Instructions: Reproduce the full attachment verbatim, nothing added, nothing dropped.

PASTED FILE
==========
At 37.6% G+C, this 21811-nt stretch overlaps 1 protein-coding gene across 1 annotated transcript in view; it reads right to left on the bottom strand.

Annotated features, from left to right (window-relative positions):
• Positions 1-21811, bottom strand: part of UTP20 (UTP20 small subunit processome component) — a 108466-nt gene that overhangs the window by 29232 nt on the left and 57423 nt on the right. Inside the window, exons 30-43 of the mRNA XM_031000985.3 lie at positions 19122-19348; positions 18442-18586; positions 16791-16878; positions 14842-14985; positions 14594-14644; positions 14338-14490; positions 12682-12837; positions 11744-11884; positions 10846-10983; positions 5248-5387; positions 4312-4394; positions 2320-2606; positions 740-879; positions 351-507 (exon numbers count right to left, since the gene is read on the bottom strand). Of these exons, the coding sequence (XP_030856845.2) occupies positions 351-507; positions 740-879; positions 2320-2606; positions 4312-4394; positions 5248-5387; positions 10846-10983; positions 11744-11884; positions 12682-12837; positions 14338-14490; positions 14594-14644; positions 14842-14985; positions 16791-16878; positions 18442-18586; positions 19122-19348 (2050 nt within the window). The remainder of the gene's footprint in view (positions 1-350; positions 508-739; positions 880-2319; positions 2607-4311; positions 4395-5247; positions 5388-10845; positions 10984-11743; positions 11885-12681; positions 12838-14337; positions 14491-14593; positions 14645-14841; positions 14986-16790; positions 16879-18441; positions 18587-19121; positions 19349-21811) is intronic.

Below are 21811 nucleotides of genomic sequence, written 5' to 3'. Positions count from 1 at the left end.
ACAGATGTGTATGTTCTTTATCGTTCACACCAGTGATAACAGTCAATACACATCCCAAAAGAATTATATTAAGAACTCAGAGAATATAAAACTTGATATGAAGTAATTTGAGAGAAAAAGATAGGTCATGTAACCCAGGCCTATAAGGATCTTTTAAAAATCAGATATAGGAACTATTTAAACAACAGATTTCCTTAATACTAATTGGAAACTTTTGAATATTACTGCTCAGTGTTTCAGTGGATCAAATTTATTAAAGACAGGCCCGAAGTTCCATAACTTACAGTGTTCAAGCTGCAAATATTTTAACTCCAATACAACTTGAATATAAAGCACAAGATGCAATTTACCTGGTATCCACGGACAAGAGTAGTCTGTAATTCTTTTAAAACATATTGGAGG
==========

At 37.6% G+C, this 21811-nt stretch overlaps 1 protein-coding gene across 1 annotated transcript in view; it reads right to left on the bottom strand.

Annotated features, from left to right (window-relative positions):
• Positions 1-21811, bottom strand: part of UTP20 (UTP20 small subunit processome component) — a 108466-nt gene that overhangs the window by 29232 nt on the left and 57423 nt on the right. Inside the window, exons 30-43 of the mRNA XM_031000985.3 lie at positions 19122-19348; positions 18442-18586; positions 16791-16878; positions 14842-14985; positions 14594-14644; positions 14338-14490; positions 12682-12837; positions 11744-11884; positions 10846-10983; positions 5248-5387; positions 4312-4394; positions 2320-2606; positions 740-879; positions 351-507 (exon numbers count right to left, since the gene is read on the bottom strand). Of these exons, the coding sequence (XP_030856845.2) occupies positions 351-507; positions 740-879; positions 2320-2606; positions 4312-4394; positions 5248-5387; positions 10846-10983; positions 11744-11884; positions 12682-12837; positions 14338-14490; positions 14594-14644; positions 14842-14985; positions 16791-16878; positions 18442-18586; positions 19122-19348 (2050 nt within the window). The remainder of the gene's footprint in view (positions 1-350; positions 508-739; positions 880-2319; positions 2607-4311; positions 4395-5247; positions 5388-10845; positions 10984-11743; positions 11885-12681; positions 12838-14337; positions 14491-14593; positions 14645-14841; positions 14986-16790; positions 16879-18441; positions 18587-19121; positions 19349-21811) is intronic.

Below are 21811 nucleotides of genomic sequence, written 5' to 3'. Positions count from 1 at the left end.
ACAGATGTGTATGTTCTTTATCGTTCACACCAGTGATAACAGTCAATACACATCCCAAAAGAATTATATTAAGAACTCAGAGAATATAAAACTTGATATGAAGTAATTTGAGAGAAAAAGATAGGTCATGTAACCCAGGCCTATAAGGATCTTTTAAAAATCAGATATAGGAACTATTTAAACAACAGATTTCCTTAATACTAATTGGAAACTTTTGAATATTACTGCTCAGTGTTTCAGTGGATCAAATTTATTAAAGACAGGCCCGAAGTTCCATAACTTACAGTGTTCAAGCTGCAAATATTTTAACTCCAATACAACTTGAATATAAAGCACAAGATGCAATTTACCTGGTATCCACGGACAAGAGTAGTCTGTAATTCTTTTAAAACATATTGGAGG